Today is National Women in Engineering Day in the UK where the engineering and construction industries are following international trends of attracting growing numbers of women to professional careers in these traditionally male-dominated professions.
National Women in Engineering Day was launched in 2014 to celebrate the 95th anniversary of the Women’s Engineering Society, a society founded in the UK in1919 to support women as professional engineers in all sectors of the discipline. The event coincides with a celebration by the UK Women into Construction organization on 14 June, for securing paid employment for 600 women in the construction industry since it was founded in 2011. Created as part of the legacy of the London 2012 Olympics, the organisation became a Community Interest Company on 3 June 2015, the developments of which were also part the annual celebrations at the House of Lords in London. Both events followed an event in the United States of America in April of the Women in Tunneling group. The group gathered during the World Tunnel Congress in San Francisco to discuss its expansion, a more official organizational structure, and planning for its development and continued programme of events.
The Women’s Engineering Society (WES) introduced the National Women in Engineering Day (NWED) in 2014 to raise the profile of women in engineering and focus attention on the opportunities available for women at a time when it is important to address the engineering skills shortage. Encouraging girls into engineering careers, explains the WES, will increase diversity and inclusion as a business imperative and enable the sector to fill the substantial future job opportunities that predicted in all fields of engineering.
WES, as the founder of the NWED, is a charity established at the end of the First World War when a change of law in Britain, to ensure that the country reverted to a pre-war setting, meant that women were unable to continue with their engineering jobs, and were unwanted in the technical professions. The pioneering and influential women of the time set up the Society, which has been working since to ensure equality for women in this non-traditional sector. Today the membership of WES has three objectives:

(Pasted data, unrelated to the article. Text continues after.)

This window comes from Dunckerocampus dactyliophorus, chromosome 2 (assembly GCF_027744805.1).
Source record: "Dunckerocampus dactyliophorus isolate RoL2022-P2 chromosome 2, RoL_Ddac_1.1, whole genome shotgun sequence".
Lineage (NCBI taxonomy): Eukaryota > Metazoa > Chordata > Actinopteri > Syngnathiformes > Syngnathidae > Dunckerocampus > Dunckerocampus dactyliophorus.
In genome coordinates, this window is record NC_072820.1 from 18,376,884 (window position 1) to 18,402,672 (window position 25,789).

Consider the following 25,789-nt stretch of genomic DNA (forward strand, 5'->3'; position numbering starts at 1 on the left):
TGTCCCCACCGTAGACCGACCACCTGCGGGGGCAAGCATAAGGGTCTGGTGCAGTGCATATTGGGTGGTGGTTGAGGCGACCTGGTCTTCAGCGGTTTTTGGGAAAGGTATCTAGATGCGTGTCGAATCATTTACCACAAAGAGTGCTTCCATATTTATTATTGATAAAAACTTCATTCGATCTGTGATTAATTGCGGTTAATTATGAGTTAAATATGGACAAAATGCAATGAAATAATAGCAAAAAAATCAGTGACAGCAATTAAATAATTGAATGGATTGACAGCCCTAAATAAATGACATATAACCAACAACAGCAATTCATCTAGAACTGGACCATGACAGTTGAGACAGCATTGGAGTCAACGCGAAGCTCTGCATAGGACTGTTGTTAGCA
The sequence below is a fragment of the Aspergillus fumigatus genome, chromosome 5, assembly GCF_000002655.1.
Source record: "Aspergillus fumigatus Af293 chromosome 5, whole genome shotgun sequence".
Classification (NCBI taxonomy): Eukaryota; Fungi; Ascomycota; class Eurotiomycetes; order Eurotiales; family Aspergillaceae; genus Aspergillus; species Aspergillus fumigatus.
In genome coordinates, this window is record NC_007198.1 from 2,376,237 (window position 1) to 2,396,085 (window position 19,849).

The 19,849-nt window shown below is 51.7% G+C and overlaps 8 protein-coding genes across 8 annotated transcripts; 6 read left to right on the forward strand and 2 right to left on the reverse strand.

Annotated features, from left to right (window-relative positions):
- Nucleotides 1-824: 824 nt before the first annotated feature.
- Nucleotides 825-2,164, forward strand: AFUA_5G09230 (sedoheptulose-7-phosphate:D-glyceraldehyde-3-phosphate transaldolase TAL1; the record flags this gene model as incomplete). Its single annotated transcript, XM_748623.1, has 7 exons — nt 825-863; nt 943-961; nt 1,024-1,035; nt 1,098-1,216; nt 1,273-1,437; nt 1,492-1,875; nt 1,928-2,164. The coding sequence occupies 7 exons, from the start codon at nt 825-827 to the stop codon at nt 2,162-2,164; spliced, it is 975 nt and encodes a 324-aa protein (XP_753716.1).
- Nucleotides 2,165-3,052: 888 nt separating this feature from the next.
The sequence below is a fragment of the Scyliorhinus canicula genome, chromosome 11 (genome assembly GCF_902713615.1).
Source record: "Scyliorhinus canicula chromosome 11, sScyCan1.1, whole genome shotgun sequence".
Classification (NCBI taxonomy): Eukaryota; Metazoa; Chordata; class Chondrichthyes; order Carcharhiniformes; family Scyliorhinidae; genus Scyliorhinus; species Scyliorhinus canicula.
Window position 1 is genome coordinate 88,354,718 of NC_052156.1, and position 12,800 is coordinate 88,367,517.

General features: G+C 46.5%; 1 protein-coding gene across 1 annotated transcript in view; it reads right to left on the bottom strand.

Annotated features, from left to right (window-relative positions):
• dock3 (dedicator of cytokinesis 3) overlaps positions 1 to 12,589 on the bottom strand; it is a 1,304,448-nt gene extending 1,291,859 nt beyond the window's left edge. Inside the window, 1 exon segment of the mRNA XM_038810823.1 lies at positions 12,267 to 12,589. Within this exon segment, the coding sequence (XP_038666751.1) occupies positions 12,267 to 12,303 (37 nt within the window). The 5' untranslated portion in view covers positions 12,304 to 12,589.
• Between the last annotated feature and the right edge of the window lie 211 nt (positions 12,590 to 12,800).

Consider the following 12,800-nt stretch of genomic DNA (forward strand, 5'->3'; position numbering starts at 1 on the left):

The goal of the NWED is to encourage all groups, Governmental, educational, corporate, professional institutions, individuals and other organisations, to organise events in support of the initiative, and link them together for maximum impact. Since started in 2014, the NWED become an international awareness campaign with more than 400 organisations, schools, colleges, universities, industry bodies and individual engineers uniting for the NWED in 2015 in the name of equality and diversity to celebrate the great achievements of women engineers and encourage more girls and women to consider engineering as a career. Thousands of girls worldwide were reached on the day through social media links and locally organised events.
The celebration of the work of the Women into Construction (WIC) organization was held at the UK Parliament House of Lords last week (Tuesday 14 June). The WIC organizers were joined by Government and leading industry voices, including from the Crossrail and Tideway projects and the Construction Industry Training Board, to call for more to be done to increase gender diversity in the construction industry and tackle the growing skills challenge.
Kath Moore, Managing Director of Women into Construction, said: “There is a growing interest in addressing gender diversity in construction and infrastructure and a real appetite for change. I hope that the next few years will bring positive changes in female representation in these areas. We need to work together to share good practice and make sure that we recruit more women and look at our working practices to ensure that we retain them.”
According to the UK Office of National Statistics, only 1.3% of employees in manual trades are women. When architects, surveyors, engineers and other professionals are counted, the percentage climbs to 11%, a number far lower than other European countries such as Sweden (25%) and Germany (15%).
The Construction Industry Training Board estimates that the UK will need to recruit more than 230,000 new employees over the next five years to deliver the number of construction projects in the pipeline. With women making up 50% of the working population of the UK, but only 11% of the construction workforce, recruiting more women into the industry is essential to meeting that target and closing the skills gap.
In supporting women build careers in all areas of construction, from entry level and trades roles, to professional construction placements, WIC has worked with more than 50 businesses to find paid employment for 600 women in the past five years, provided career advice to 1,700 more, training to a further 1,200, and work placements to 300.